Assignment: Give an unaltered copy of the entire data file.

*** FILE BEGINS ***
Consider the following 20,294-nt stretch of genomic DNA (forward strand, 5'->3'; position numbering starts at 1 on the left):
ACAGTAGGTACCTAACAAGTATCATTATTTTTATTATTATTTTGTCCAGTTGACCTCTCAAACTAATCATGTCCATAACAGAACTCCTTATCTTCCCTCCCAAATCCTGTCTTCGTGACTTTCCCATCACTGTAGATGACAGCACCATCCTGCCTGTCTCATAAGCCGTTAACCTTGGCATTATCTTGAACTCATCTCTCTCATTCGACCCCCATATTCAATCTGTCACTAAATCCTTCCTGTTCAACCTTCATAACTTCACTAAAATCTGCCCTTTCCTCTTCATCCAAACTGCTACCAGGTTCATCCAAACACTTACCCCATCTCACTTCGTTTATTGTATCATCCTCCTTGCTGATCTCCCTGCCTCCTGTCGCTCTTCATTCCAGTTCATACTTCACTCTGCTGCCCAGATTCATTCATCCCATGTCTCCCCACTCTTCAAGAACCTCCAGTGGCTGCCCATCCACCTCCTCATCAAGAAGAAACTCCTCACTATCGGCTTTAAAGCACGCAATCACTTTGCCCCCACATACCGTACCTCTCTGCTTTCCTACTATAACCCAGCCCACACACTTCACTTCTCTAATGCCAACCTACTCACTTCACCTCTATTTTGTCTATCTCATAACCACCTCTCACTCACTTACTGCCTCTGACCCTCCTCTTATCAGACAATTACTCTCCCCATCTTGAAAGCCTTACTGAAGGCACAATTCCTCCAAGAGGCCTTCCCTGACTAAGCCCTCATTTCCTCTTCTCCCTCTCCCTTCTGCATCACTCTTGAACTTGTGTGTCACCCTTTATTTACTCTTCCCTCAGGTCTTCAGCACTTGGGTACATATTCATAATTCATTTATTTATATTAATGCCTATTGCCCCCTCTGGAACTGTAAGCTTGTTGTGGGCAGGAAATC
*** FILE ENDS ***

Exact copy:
Consider the following 20,294-nt stretch of genomic DNA (forward strand, 5'->3'; position numbering starts at 1 on the left):
ACAGTAGGTACCTAACAAGTATCATTATTTTTATTATTATTTTGTCCAGTTGACCTCTCAAACTAATCATGTCCATAACAGAACTCCTTATCTTCCCTCCCAAATCCTGTCTTCGTGACTTTCCCATCACTGTAGATGACAGCACCATCCTGCCTGTCTCATAAGCCGTTAACCTTGGCATTATCTTGAACTCATCTCTCTCATTCGACCCCCATATTCAATCTGTCACTAAATCCTTCCTGTTCAACCTTCATAACTTCACTAAAATCTGCCCTTTCCTCTTCATCCAAACTGCTACCAGGTTCATCCAAACACTTACCCCATCTCACTTCGTTTATTGTATCATCCTCCTTGCTGATCTCCCTGCCTCCTGTCGCTCTTCATTCCAGTTCATACTTCACTCTGCTGCCCAGATTCATTCATCCCATGTCTCCCCACTCTTCAAGAACCTCCAGTGGCTGCCCATCCACCTCCTCATCAAGAAGAAACTCCTCACTATCGGCTTTAAAGCACGCAATCACTTTGCCCCCACATACCGTACCTCTCTGCTTTCCTACTATAACCCAGCCCACACACTTCACTTCTCTAATGCCAACCTACTCACTTCACCTCTATTTTGTCTATCTCATAACCACCTCTCACTCACTTACTGCCTCTGACCCTCCTCTTATCAGACAATTACTCTCCCCATCTTGAAAGCCTTACTGAAGGCACAATTCCTCCAAGAGGCCTTCCCTGACTAAGCCCTCATTTCCTCTTCTCCCTCTCCCTTCTGCATCACTCTTGAACTTGTGTGTCACCCTTTATTTACTCTTCCCTCAGGTCTTCAGCACTTGGGTACATATTCATAATTCATTTATTTATATTAATGCCTATTGCCCCCTCTGGAACTGTAAGCTTGTTGTGGGCAGGAAATC